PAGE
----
So, the question becomes what do we do in the face of this harsh reality? Do we keep trying to bend reality to better fit our emotional narrative, whatever the tenor of that storyline might be for you. Or, do we begin to inoculate ourselves against the very things that scare us most, the things that haunt us when we are still, when the mind wanders freely?

For me, I had to tango with fear. Fear of failure. Fear of disappointing people. Fear of being cast out. Fear of rejection. And fear of judgement. It all mixed and swirled like watercolors and pooled in puddles of stagnation, avoidance, and isolation.

And all of fear’s partners in crime were there too. Self-doubt. Avoidance. Sabotage. Shame. These feelings are regular bedmates of risk and fear. This drumbeat kept me in a certain pace, a cadence. I was comfortable in this frequency. I had reached the goals I set for myself back when I was twenty-four years old and had steered this ship towards a degree in Psychology. To be perfectly honest, I had gotten really comfortable with succeeding. I started to value “success” over challenging myself. This was another way that fear of failure came cloaked in disguise.

What I observed was that I had evolved to be psychologically fragile in many ways. I was tough, don’t get me wrong. Strong-minded, and even determined. But I was also rigid and stiff. I increasingly required external conditions to be a certain way in order for me to feel comfortable, to be able to navigate life with a sense of confidence. And this fragility led me to narrow and shape-shift reality to better fit my emotional needs.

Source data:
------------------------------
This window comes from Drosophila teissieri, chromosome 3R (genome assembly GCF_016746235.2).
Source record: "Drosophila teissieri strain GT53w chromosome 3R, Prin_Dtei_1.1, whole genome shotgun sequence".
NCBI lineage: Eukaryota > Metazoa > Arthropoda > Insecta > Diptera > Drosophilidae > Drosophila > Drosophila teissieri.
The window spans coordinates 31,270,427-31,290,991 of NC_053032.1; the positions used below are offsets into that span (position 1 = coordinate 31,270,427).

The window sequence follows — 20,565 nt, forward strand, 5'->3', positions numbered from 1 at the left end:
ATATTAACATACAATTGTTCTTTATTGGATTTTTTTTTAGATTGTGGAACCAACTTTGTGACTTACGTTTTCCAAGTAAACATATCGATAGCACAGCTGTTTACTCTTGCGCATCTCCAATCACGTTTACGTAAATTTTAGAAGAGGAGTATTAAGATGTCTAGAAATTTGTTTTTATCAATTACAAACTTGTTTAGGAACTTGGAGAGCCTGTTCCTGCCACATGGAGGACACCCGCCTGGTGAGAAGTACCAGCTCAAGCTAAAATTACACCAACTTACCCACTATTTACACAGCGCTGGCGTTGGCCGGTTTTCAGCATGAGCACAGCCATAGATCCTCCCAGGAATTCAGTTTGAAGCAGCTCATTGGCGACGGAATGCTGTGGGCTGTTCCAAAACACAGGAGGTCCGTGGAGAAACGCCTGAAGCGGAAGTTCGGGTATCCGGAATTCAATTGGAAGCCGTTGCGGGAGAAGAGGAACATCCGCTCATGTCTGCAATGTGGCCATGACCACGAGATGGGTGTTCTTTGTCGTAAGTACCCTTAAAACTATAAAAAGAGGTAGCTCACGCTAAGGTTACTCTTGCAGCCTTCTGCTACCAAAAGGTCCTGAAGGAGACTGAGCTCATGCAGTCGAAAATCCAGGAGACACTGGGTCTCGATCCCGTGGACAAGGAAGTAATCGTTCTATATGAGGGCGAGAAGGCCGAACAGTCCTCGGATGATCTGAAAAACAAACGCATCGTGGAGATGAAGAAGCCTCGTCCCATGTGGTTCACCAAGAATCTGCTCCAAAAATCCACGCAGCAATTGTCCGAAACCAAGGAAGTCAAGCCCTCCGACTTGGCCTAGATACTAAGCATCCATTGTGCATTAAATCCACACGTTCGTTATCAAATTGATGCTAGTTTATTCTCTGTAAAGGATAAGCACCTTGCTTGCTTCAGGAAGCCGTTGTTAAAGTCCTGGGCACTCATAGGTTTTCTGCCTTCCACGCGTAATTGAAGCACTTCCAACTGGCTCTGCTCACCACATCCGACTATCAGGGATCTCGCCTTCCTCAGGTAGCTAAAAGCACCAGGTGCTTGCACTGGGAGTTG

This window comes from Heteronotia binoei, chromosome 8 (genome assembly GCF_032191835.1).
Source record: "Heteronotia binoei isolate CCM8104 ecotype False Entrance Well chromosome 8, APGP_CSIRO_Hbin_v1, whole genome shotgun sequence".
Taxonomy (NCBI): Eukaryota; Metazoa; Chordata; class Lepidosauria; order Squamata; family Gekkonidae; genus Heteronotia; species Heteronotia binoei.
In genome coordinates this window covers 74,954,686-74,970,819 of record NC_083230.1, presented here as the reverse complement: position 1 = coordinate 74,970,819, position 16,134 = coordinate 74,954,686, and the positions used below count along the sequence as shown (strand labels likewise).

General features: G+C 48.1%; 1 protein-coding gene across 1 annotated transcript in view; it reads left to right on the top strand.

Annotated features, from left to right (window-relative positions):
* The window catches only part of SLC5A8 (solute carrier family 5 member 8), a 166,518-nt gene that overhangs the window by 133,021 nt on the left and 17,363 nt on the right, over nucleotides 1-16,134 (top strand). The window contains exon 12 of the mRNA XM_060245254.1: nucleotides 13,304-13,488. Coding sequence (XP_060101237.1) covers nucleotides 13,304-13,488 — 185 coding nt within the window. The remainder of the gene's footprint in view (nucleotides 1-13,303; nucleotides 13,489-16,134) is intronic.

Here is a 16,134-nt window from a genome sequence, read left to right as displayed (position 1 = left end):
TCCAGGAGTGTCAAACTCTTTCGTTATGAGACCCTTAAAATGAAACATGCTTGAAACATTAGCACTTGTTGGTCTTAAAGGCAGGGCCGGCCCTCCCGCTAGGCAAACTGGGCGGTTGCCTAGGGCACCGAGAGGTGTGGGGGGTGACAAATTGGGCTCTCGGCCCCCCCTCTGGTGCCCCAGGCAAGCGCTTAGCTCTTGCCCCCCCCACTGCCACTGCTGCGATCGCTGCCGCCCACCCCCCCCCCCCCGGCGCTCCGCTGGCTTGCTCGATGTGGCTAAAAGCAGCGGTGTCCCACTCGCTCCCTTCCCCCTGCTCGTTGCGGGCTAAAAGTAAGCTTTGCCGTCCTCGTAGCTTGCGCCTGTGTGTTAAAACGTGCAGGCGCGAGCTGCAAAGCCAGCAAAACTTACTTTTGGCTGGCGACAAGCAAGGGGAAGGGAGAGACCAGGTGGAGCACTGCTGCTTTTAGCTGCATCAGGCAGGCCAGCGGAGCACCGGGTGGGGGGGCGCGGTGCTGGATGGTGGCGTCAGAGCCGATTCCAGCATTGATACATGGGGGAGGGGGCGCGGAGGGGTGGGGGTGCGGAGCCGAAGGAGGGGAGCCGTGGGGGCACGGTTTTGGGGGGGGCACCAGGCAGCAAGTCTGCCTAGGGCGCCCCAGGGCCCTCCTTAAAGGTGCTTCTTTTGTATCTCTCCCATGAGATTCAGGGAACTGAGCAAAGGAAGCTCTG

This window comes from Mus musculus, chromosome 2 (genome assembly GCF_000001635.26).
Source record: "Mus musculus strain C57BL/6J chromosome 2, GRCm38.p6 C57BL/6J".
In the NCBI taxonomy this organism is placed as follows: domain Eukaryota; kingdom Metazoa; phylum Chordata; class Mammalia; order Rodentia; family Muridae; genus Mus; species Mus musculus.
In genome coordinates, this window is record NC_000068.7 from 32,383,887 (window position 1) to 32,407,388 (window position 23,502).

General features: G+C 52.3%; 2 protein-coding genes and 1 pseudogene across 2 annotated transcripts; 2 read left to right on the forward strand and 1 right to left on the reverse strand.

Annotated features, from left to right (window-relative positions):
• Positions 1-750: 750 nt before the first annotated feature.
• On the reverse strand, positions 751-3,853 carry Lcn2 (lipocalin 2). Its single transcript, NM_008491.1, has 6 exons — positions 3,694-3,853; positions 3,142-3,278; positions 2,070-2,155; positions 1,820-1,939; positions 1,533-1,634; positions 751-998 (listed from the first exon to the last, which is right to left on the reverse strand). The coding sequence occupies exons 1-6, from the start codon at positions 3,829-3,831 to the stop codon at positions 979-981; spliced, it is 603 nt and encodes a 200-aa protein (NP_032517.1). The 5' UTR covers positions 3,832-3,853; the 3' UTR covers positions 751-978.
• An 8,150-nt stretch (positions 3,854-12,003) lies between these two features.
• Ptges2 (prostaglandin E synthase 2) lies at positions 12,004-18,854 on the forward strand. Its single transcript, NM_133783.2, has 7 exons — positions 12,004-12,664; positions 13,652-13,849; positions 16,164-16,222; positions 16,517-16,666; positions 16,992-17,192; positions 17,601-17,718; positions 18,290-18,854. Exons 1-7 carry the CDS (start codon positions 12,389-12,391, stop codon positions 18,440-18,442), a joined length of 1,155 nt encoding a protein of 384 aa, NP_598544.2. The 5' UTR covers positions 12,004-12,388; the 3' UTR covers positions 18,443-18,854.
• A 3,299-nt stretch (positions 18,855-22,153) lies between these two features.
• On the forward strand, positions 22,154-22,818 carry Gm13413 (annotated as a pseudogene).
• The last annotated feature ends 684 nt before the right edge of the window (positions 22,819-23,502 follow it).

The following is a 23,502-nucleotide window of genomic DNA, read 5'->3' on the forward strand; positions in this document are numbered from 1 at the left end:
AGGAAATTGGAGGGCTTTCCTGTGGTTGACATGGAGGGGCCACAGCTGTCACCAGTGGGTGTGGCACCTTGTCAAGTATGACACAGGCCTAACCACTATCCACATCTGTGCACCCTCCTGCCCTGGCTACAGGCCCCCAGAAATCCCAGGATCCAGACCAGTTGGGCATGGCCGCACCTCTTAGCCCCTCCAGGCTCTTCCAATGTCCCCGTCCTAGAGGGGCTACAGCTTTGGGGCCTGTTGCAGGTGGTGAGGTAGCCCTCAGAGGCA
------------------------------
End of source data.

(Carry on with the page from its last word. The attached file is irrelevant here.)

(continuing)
But through observation and the practice of stillness, I discovered that I needed to become emotionally flexible, psychologically agile, and increase my tolerance for uncertainty. I needed to become anti-fragile.

 

Becoming Anti-Fragile Dr Sarah Sarkis The Padded Room Psychology blog

 

In my case, I started a blog. That was the first step I took. It allowed me to start to flex a new and different muscle of self-expression. While that was enough of a risk to challenge me, it wasn’t overly threatening. For many years, I posted essays and got only a couple hundred sets of eyes on any one blog. But I was doing something tangible and intentional towards this broader goal of exposing the underbelly of my comfort zone. Once that started to feel more and more tolerable, I then decided to submit my essays to other blogs. This opened me up to actual rejection, which I got in droves and still get continually. This additional rejection provided an ever-increasing dose to my exposure levels. Then I started to reach out to various podcasts to appear as a guest. While being a guest doesn’t cause me much stress or fear, reaching out to people and making the request is one of my least favorite things to do. It doesn’t come naturally to me. And I loathe feeling like I’m bothering someone or being a pain in the ass, which stands in direct opposition to the fact that I really want to participate and believe I have something to contribute of value in this sphere.

I set up daily, weekly, and monthly goals for each of the aforementioned steps. This isn’t anything terribly complicated. Just some kind of agenda towards a specific goal. Because I increased my inoculation dose in increments, by the time I got to this step in the process, I had already built up some resistance to the inevitable experience of rejection (which is relentless and continues to be a blow to the ego even all these years later).